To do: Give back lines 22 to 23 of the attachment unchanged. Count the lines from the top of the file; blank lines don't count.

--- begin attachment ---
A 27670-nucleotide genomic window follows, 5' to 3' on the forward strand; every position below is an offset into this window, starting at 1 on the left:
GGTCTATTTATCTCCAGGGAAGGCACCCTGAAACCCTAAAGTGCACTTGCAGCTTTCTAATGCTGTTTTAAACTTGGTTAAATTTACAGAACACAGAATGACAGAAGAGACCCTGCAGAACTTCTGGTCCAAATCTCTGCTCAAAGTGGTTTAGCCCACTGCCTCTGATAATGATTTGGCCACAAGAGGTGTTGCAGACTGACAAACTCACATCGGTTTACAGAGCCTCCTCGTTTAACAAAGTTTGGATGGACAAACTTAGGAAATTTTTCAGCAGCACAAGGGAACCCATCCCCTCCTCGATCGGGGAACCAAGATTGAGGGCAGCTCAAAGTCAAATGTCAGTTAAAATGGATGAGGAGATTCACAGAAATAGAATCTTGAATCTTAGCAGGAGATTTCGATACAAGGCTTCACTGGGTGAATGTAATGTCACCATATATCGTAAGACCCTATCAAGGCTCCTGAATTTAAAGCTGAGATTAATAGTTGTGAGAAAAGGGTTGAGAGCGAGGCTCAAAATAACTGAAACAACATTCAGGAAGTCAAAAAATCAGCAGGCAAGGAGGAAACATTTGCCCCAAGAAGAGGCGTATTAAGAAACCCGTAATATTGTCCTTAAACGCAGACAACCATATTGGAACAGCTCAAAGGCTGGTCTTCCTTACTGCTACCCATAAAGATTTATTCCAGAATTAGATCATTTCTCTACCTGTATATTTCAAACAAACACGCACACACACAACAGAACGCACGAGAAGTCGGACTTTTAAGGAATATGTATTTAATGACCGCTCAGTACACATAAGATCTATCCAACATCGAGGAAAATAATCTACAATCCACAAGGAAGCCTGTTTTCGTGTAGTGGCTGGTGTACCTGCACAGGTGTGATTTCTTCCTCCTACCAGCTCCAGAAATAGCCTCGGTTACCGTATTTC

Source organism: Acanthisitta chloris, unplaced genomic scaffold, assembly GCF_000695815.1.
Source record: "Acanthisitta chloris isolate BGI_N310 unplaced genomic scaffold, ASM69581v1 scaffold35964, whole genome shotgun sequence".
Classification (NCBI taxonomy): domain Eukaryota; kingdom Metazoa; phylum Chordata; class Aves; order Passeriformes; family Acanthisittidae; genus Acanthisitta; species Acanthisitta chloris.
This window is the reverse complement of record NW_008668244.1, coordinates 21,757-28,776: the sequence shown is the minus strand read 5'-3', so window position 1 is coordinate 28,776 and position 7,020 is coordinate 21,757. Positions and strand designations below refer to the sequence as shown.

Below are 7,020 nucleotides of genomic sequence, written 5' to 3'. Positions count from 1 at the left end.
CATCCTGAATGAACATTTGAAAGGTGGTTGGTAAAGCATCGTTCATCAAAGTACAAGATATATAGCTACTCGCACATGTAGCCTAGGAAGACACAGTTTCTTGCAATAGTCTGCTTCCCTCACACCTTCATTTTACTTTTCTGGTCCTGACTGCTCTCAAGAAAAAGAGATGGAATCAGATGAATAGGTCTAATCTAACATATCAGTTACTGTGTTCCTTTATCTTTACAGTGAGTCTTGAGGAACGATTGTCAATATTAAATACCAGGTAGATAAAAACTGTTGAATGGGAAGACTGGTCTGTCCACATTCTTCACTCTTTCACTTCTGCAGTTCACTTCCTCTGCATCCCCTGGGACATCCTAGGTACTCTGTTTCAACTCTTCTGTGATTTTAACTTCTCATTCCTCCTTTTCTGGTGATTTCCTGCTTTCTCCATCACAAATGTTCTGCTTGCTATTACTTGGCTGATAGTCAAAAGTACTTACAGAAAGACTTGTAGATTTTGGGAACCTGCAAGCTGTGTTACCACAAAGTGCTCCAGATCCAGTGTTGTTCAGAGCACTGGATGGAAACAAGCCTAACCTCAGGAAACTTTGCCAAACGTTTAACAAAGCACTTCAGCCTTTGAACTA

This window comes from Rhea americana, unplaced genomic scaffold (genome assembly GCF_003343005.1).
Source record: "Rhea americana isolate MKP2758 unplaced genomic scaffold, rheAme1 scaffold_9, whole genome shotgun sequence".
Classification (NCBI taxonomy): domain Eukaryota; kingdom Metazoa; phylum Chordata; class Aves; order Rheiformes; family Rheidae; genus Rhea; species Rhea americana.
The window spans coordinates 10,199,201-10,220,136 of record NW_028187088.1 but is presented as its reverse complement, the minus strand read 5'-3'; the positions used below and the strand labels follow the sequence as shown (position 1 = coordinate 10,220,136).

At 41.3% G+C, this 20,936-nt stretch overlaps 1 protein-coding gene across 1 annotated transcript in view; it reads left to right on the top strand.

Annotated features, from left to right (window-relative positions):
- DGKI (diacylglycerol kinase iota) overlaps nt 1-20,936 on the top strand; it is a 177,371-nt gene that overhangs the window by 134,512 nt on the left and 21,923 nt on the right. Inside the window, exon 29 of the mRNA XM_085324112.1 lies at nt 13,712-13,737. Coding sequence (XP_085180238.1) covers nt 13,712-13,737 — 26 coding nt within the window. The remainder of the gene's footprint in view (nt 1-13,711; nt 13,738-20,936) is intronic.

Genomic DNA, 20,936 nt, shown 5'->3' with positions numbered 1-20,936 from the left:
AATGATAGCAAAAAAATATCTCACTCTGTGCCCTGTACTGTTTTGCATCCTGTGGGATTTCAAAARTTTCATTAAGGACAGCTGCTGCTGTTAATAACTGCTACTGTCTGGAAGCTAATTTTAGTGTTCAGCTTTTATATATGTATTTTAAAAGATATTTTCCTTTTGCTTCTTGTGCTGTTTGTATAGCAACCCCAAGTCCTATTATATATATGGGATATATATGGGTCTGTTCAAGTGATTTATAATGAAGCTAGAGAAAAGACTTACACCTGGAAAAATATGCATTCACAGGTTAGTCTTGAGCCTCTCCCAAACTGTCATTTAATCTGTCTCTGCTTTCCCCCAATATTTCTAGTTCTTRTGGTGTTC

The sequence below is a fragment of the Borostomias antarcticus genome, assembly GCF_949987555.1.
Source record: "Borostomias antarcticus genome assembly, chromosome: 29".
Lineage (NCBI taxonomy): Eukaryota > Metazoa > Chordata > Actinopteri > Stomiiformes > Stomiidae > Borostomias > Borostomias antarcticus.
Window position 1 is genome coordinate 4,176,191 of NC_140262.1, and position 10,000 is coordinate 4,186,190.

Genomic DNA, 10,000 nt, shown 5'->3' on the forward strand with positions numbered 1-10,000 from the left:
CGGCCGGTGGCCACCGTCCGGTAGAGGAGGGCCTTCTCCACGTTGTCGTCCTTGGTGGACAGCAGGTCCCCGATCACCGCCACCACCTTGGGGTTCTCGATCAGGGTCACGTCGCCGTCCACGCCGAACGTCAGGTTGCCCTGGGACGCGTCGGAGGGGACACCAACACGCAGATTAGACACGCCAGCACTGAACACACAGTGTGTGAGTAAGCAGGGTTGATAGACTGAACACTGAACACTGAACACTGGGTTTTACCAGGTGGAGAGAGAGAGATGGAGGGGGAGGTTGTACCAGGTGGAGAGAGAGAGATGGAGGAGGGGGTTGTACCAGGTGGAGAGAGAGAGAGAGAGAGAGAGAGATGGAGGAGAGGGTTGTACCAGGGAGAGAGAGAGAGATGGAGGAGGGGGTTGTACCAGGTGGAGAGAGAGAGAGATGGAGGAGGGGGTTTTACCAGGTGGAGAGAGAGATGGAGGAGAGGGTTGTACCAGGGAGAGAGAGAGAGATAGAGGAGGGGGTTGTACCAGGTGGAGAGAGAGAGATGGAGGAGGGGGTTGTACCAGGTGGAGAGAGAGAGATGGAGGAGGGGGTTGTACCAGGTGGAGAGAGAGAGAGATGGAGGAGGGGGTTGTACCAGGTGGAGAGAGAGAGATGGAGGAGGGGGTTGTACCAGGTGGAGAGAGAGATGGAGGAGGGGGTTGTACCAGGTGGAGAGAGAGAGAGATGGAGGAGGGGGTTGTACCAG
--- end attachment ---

Genomic DNA, 10,000 nt, shown 5'->3' on the forward strand with positions numbered 1-10,000 from the left:
CGGCCGGTGGCCACCGTCCGGTAGAGGAGGGCCTTCTCCACGTTGTCGTCCTTGGTGGACAGCAGGTCCCCGATCACCGCCACCACCTTGGGGTTCTCGATCAGGGTCACGTCGCCGTCCACGCCGAACGTCAGGTTGCCCTGGGACGCGTCGGAGGGGACACCAACACGCAGATTAGACACGCCAGCACTGAACACACAGTGTGTGAGTAAGCAGGGTTGATAGACTGAACACTGAACACTGAACACTGGGTTTTACCAGGTGGAGAGAGAGAGATGGAGGGGGAGGTTGTACCAGGTGGAGAGAGAGAGATGGAGGAGGGGGTTGTACCAGGTGGAGAGAGAGAGAGAGAGAGAGAGAGATGGAGGAGAGGGTTGTACCAGGGAGAGAGAGAGAGATGGAGGAGGGGGTTGTACCAGGTGGAGAGAGAGAGAGATGGAGGAGGGGGTTTTACCAGGTGGAGAGAGAGATGGAGGAGAGGGTTGTACCAGGGAGAGAGAGAGAGATAGAGGAGGGGGTTGTACCAGGTGGAGAGAGAGAGATGGAGGAGGGGGTTGTACCAGGTGGAGAGAGAGAGATGGAGGAGGGGGTTGTACCAGGTGGAGAGAGAGAGAGATGGAGGAGGGGGTTGTACCAGGTGGAGAGAGAGAGATGGAGGAGGGGGTTGTACCAGGTGGAGAGAGAGATGGAGGAGGGGGTTGTACCAGGTGGAGAGAGAGAGAGATGGAGGAGGGGGTTGTACCAG